The reactions of iso-cytochrome c2 in the photosynthetic electron transfer chain of Rhodobacter sphaeroides
#Program in Biophysics and Computational Biology, University of Illinois at Urbana- Champaign, and *Department of Microbiology, University of Wisconsin, Madison
In this work we have used a strain of Rb. sphaeroides provided by Dr. T. Donohue in which the deletion strain was transformed with the gene for iso-cyt c2 (cycI) in plasmid, and expressed under control of an efficient promoter (Table 1). We have measured the kinetics of cytochrome changes following flash illumination under a variety of conditions to assay the behavior of the iso-cyt c2 as an electron carrier in the photosynthetic chain.
The amplitudes of the absorbance changes measured in the presence of antimycin can be used to assay the concentrations of the reaction center, bc-complex, and total cyt c, and by subtraction, the contributions of cyt c1 and iso-cyt c2 to the latter (Table 2).
The kinetics of cyt c oxidation were measured on a more rapid time in an attempt to separate contributions from the cyt c1 and iso-cyt c2. Unfortunately, the spectra are almost indetical in the alpha-band region, so the distinction must be made on the basis of kinetics. Figure 5 shows traces measured at 551-542 nm under a variety of conditions. All traces show a polyphasic kinetics, with a small fast phase (t½ < 50ms) a larger slow phase (t½ ~400ms) in the oxidation kinetics. The spectra of the two contributions are similar, with the more rapid phase showing a peak at 552.5 nm, and the slower phase at 552 nm (Figure 6). Because of the relatively small contribution of the rapid phase, we have not been able to resolve the kinetics further.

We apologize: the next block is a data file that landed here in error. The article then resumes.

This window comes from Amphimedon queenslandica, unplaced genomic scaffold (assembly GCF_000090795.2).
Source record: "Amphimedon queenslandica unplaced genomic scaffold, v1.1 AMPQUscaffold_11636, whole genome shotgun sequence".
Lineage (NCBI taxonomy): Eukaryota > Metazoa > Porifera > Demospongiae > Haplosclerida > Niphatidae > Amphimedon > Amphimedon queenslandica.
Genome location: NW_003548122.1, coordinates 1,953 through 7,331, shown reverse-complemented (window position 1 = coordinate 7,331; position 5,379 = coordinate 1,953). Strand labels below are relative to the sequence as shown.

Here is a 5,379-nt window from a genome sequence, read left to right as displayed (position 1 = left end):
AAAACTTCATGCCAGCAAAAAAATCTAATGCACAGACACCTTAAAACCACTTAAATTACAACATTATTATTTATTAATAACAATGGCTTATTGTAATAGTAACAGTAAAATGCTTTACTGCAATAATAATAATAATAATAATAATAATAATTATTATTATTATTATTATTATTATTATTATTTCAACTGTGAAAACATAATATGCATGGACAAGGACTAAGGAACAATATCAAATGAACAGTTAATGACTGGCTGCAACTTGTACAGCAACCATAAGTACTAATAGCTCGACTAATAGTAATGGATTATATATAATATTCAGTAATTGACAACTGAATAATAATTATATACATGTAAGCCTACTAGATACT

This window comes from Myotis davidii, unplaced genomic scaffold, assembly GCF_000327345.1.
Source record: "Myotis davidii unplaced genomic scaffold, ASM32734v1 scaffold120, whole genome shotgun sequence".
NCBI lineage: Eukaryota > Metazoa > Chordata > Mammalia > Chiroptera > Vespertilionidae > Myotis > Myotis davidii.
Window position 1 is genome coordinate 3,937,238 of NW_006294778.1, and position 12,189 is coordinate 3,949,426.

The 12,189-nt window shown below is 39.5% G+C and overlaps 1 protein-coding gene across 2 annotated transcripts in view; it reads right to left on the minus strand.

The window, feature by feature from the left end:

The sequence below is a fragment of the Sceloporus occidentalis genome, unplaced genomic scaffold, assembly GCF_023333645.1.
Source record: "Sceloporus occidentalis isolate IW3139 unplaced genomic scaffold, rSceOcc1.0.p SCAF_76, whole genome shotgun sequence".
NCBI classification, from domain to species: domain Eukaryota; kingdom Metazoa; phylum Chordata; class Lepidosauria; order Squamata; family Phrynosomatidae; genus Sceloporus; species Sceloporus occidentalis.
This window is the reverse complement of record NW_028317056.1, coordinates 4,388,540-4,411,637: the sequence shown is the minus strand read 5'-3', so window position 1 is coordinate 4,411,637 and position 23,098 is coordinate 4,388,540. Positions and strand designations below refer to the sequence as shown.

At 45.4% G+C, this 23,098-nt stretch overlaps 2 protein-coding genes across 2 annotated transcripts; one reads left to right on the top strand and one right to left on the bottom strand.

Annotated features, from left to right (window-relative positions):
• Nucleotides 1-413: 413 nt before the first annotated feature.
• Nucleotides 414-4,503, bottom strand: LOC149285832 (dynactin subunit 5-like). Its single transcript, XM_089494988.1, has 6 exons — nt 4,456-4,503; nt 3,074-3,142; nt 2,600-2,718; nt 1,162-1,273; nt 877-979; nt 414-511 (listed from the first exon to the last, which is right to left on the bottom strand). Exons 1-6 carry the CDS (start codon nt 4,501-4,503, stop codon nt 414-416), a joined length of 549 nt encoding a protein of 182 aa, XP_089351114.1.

It seems likely that the rapid phase is due to oxidation of iso-cyt c2, and the slower phase to cyt c1. The relatively small amplitude of the rapid phase is consistent with the low concentration assayed from the traces of Figs. 2, 3 and 4. If this is the case, the oxidation of cyt c1 must occur through a cycling of iso-cyt c2 between the bc-complex and the reaction center, accounting for the relatively slow kinetics compared to those observed in wild-type.
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